A planet about 1.6 times the radius of Earth has been found circling the sun-like star Kepler-21, one of the 100,000 stars under scrutiny by NASA’s Kepler Space Telescope.
The goal of the Kepler program is to find Earth-like planets orbiting at the right distances from their planet stars to support liquid water on their surfaces, water being a key ingredient for life as we know it.
The new planet, known as Kepler-21b, circles just 3.7 million miles from its parent star, compared to nearly 10 times that distance for our system’s innermost planet, Mercury. Scientists estimate Kepler-21b’s temperature to be about 2,960 degrees Fahrenheit.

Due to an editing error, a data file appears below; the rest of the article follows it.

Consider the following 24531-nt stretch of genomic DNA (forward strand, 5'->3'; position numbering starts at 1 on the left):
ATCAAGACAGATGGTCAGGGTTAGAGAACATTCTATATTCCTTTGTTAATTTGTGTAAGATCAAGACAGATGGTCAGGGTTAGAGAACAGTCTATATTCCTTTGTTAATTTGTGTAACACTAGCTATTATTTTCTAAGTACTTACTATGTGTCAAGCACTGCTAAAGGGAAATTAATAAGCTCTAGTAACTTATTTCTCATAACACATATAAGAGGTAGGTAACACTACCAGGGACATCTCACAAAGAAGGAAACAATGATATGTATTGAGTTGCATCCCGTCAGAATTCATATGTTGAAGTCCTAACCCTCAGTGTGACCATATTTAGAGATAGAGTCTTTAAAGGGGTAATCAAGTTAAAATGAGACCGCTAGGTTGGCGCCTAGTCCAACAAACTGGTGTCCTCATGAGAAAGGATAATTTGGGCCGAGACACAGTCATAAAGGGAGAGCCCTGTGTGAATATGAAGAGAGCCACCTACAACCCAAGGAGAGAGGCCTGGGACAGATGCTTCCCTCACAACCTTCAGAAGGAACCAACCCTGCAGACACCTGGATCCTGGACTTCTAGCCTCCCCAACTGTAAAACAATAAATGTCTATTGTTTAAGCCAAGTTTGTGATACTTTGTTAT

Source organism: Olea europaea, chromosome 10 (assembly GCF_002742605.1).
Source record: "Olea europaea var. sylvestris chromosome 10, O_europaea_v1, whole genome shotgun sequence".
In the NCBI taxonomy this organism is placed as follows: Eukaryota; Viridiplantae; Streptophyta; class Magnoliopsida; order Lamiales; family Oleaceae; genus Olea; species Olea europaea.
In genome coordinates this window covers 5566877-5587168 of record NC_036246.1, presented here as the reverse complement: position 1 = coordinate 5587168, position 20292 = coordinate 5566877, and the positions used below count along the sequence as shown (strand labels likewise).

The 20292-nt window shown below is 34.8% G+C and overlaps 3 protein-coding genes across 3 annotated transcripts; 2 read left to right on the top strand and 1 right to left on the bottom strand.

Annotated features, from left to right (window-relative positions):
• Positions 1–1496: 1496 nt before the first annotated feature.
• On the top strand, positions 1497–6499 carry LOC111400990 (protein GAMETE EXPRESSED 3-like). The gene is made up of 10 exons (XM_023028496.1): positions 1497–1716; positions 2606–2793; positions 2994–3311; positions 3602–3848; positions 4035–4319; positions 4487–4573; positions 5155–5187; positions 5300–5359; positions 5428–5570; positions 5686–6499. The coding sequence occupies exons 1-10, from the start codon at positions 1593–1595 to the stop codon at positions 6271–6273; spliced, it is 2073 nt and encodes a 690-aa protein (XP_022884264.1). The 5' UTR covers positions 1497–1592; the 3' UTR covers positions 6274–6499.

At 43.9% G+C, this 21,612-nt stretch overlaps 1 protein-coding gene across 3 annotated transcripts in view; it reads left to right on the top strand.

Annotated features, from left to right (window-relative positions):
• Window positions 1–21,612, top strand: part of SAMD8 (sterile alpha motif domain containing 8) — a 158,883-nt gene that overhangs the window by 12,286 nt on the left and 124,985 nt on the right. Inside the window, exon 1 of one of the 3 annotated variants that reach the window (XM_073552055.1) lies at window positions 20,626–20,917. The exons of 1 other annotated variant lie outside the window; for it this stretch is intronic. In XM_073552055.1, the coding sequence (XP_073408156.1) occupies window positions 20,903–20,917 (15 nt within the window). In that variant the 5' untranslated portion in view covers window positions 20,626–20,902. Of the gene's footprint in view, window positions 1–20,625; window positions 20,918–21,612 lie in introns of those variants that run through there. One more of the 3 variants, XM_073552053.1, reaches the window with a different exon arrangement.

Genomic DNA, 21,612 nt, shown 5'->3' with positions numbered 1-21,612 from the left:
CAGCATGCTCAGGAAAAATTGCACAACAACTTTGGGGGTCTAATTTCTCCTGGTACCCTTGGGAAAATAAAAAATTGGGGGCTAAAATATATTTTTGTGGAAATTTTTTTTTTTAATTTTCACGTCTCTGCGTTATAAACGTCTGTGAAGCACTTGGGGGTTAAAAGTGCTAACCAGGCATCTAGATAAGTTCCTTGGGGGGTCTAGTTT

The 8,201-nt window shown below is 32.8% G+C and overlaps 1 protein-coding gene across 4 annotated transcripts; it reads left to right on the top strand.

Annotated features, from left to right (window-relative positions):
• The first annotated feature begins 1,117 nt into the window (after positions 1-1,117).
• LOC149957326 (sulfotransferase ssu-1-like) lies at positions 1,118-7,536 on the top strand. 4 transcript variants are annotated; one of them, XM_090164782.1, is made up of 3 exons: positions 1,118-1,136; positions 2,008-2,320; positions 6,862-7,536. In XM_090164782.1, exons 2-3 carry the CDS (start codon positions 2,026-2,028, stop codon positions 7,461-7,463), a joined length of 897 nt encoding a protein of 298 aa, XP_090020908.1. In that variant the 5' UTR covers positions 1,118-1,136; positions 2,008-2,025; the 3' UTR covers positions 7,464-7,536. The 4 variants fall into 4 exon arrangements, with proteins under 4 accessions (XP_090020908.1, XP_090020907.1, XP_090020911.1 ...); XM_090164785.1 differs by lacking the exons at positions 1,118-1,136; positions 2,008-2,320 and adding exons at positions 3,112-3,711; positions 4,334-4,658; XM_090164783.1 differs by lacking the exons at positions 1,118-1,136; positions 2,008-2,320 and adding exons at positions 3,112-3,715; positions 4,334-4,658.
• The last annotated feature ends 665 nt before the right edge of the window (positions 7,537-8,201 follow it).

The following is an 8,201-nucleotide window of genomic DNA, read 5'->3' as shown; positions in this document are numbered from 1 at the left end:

“It’s far too hot for anyone like us to live on,” lead researcher Steve Howell, with NASA’s Ames Research Center in California, told Discovery News.
At that distance, the planet completes an orbit in just 2.8 days.
Kepler-21b may not be at the right distance to support life, but it’s moving toward the right size.
“It’s between five and 10 Earth masses,” Howell said, adding that it’s unlikely Kepler-21b is completely rocky.
The number of extrasolar planets is now more than 700. The Kepler science team is working to verify another 1,200 additional candidates.
The research will appear in an upcoming issue of Astrophysical Journal.
Image: The Kepler field of view, as seen over Kitt Peak National Observatory. The star, Kepler-21, also known as HD 179070, is indicated by the circle. Credit: J. Glaspey and P. Marenfeld/NOAO